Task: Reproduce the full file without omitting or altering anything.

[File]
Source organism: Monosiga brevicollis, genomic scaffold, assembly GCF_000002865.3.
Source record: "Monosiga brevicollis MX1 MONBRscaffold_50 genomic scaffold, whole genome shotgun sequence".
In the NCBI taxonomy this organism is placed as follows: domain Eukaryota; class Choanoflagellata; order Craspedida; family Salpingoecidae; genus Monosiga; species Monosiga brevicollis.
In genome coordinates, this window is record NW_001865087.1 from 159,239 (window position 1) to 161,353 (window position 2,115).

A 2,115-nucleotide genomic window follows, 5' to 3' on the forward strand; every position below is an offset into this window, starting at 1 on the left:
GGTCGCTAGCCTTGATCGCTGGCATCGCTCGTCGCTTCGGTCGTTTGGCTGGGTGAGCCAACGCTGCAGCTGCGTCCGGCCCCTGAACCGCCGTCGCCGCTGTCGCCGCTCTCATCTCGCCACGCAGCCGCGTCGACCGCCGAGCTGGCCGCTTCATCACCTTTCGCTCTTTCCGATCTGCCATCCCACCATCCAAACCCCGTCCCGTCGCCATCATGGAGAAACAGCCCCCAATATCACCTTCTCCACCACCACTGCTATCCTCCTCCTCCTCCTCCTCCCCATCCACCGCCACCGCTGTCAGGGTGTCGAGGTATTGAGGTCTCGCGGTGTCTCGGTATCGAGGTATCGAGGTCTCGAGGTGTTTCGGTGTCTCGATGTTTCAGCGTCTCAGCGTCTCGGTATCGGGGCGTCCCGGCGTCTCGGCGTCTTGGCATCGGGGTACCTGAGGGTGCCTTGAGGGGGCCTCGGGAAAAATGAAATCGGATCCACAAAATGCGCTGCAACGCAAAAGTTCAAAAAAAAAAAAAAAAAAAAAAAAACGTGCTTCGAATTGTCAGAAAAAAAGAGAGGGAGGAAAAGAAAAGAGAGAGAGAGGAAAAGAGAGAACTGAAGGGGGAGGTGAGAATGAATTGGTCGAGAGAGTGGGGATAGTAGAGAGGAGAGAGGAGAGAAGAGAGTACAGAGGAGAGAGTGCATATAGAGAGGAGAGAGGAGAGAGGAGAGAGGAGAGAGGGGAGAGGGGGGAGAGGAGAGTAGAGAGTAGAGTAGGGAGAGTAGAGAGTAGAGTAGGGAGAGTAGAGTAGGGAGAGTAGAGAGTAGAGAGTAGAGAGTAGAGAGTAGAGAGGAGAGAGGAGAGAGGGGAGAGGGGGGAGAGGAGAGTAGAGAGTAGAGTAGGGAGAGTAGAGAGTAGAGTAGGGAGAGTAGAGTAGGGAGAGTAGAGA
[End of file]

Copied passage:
Source organism: Monosiga brevicollis, genomic scaffold, assembly GCF_000002865.3.
Source record: "Monosiga brevicollis MX1 MONBRscaffold_50 genomic scaffold, whole genome shotgun sequence".
In the NCBI taxonomy this organism is placed as follows: domain Eukaryota; class Choanoflagellata; order Craspedida; family Salpingoecidae; genus Monosiga; species Monosiga brevicollis.
In genome coordinates, this window is record NW_001865087.1 from 159,239 (window position 1) to 161,353 (window position 2,115).

A 2,115-nucleotide genomic window follows, 5' to 3' on the forward strand; every position below is an offset into this window, starting at 1 on the left:
GGTCGCTAGCCTTGATCGCTGGCATCGCTCGTCGCTTCGGTCGTTTGGCTGGGTGAGCCAACGCTGCAGCTGCGTCCGGCCCCTGAACCGCCGTCGCCGCTGTCGCCGCTCTCATCTCGCCACGCAGCCGCGTCGACCGCCGAGCTGGCCGCTTCATCACCTTTCGCTCTTTCCGATCTGCCATCCCACCATCCAAACCCCGTCCCGTCGCCATCATGGAGAAACAGCCCCCAATATCACCTTCTCCACCACCACTGCTATCCTCCTCCTCCTCCTCCTCCCCATCCACCGCCACCGCTGTCAGGGTGTCGAGGTATTGAGGTCTCGCGGTGTCTCGGTATCGAGGTATCGAGGTCTCGAGGTGTTTCGGTGTCTCGATGTTTCAGCGTCTCAGCGTCTCGGTATCGGGGCGTCCCGGCGTCTCGGCGTCTTGGCATCGGGGTACCTGAGGGTGCCTTGAGGGGGCCTCGGGAAAAATGAAATCGGATCCACAAAATGCGCTGCAACGCAAAAGTTCAAAAAAAAAAAAAAAAAAAAAAAAACGTGCTTCGAATTGTCAGAAAAAAAGAGAGGGAGGAAAAGAAAAGAGAGAGAGAGGAAAAGAGAGAACTGAAGGGGGAGGTGAGAATGAATTGGTCGAGAGAGTGGGGATAGTAGAGAGGAGAGAGGAGAGAAGAGAGTACAGAGGAGAGAGTGCATATAGAGAGGAGAGAGGAGAGAGGAGAGAGGAGAGAGGGGAGAGGGGGGAGAGGAGAGTAGAGAGTAGAGTAGGGAGAGTAGAGAGTAGAGTAGGGAGAGTAGAGTAGGGAGAGTAGAGAGTAGAGAGTAGAGAGTAGAGAGTAGAGAGGAGAGAGGAGAGAGGGGAGAGGGGGGAGAGGAGAGTAGAGAGTAGAGTAGGGAGAGTAGAGAGTAGAGTAGGGAGAGTAGAGTAGGGAGAGTAGAGA